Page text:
• The more powerful of the two consoles is codenamed Anaconda, while the less powerful version is codenamed Lockhart. Lockhart reportedly doesn’t have a disc drive, and would emphasize Microsoft’s digital Xbox subscription services.
  • Microsoft has employed a similar strategy with its current console, the Xbox One. The $500 Xbox One X is the most powerful console on the market, while the $250 Xbox One S All-Digital Edition offers the lowest entry level price, but no disc drive.

Microsoft has promised a new Xbox for the 2020 holiday season, but according to a new report, the company is considering launching two different versions of the next-gen console.

The new Xbox has been codenamed Project Scarlett, but Kotaku’s Jason Schrier reports that Project Scarlett’s development has resulted in two different devices a more powerful console codenamed Anaconda and a disc-free console codenamed Lockhart. Anaconda would offer a premium gaming experience with the highest possible quality, while Lockhart would provide a more affordable price point for gamers looking to upgrade to the lastest console generation.

Microsoft is already employing a similar strategy with the Xbox One. The $500 Xbox One X is the most powerful console on the market, while the the $300 Xbox One S plays all the same games with a lower visual quality. Earlier this year Microsoft launched the $250 Xbox One S All-Digital Edition, which removes the console’s disc-drive.

Xbox games are all available digitally through the Microsoft Store, making the disc-drive optional for gaming. Microsoft’s Xbox Game Pass subscription also offers a digital library with more than 100 downloadable games for $10 per month. Removing the disc-drive lowers the final cost, and essentially guarantees long-term business for Microsoft’s online store.

Kotaku reports that Microsoft’s Lockhart would be cheaper and less powerful than Anaconda, but would still out-perform existing video game consoles. Sources told Kotaku that Microsoft wants Anaconda to be capable of 4K visuals at 60 frames per second, while Lockhart would run games at 1440p and 60 frames per second. Both consoles will benefit from a solid state hard drive that will drastically improve loading times compared to current consoles.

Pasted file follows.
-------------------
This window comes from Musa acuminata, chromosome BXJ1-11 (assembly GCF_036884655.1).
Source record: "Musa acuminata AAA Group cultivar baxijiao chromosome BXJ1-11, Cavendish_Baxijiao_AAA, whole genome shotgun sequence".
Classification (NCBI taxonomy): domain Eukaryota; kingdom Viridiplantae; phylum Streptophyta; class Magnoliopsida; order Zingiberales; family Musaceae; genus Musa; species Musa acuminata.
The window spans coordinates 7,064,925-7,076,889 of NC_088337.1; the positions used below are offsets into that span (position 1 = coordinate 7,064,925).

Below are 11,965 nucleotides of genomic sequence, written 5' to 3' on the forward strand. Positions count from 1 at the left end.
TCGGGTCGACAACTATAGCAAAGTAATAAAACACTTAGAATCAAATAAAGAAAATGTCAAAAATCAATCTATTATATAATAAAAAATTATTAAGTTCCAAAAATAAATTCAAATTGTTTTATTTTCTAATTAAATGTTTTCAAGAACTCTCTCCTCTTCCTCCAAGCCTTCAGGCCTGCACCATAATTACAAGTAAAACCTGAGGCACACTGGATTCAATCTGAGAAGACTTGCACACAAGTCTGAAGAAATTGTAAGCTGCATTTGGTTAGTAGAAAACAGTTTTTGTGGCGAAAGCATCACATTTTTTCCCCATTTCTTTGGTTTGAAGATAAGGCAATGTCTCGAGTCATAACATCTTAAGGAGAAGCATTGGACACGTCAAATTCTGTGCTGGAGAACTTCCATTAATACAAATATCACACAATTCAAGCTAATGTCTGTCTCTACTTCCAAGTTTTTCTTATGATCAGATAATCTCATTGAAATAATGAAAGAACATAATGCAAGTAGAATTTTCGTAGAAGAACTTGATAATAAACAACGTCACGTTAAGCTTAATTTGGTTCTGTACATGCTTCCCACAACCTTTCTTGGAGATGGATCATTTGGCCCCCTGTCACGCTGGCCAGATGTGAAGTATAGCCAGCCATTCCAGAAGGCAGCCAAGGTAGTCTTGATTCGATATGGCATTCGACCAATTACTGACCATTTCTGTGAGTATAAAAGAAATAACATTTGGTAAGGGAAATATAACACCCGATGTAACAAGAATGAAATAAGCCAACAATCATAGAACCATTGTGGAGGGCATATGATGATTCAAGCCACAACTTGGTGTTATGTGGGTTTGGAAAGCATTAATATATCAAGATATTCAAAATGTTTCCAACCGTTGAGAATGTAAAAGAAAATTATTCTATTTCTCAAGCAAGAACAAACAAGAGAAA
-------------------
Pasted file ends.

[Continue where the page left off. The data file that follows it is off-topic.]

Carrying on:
Since confirming the release window of Project Scarlett in June, Microsoft hasn’t shared much information on the new Xbox. In October Sony revealed that the PlayStation 5 will be launching during the 2020 holiday season as well, and the company has slowly been teasing new details.

Whether it’s picking Xbox versus PlayStation or choosing between two versions of Project Scarlett, it looks like gamers will have plenty of choices to make to next fall.


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Samsung Galaxy S11 rumors: 120Hz display, five cameras, big size increase




The first Galaxy S11 renders came out this weekend, so it’s probably time for a Galaxy S11 rumor roundup. Like last year, we’re expecting three versions of the S11: the normal S11 and S11+ along with a cheaper, smaller model, the S11e.

First up: the renders. As usual with early phone renders, these are not official renders from the company but are instead from leaker OnLeaks. OnLeaks is a reliable source for leaks; he pumps out phone renders based on CAD drawings and most recently has nailed early previews for the Pixel 4OnePlus 7 Pro, and Galaxy S10.

The front of the Galaxy S11 looks like you’d expect from a Samsung phone. The S11 sticks very close to the Galaxy Note 10, with a centered punch out for the front camera, minimal bezels all around, and curves display sides on the long edges. Just like on the Note 10, the Bixby button is dead, leaving only power and volume on the right side. Also like the Note 10, the bottom edge has only a USB-C port and a speaker—the headphone jack is dead.

Galaxy Note10 hands-on: Samsung falls behind the competition, which produced the renders in partnership with OnLeaks, says the display for the S11 (not the S11+) is “between 6.63-inch and 6.7-inches” This would be a huge increase over the Galaxy S10, which has a 6.1-inch display, and the baseline S11 would be bigger than even the S10+, which was 6.4-inches. OnLeaks has the S11 dimensions at 161.9 x 73.7 x 7.8mm, which compared to last year is again taking the base model S phone and pushing it into “S+” territory. The S11 dwarfs the S10 (149.9 x 70.4 x 7.8 mm) and is a better match for the S10+ (157.6 x 74.1 x 7.8 mm), although it’s still even taller than that phone. Despite phones being bigger than ever this year, Samsung apparently plans to push the envelope even more next year.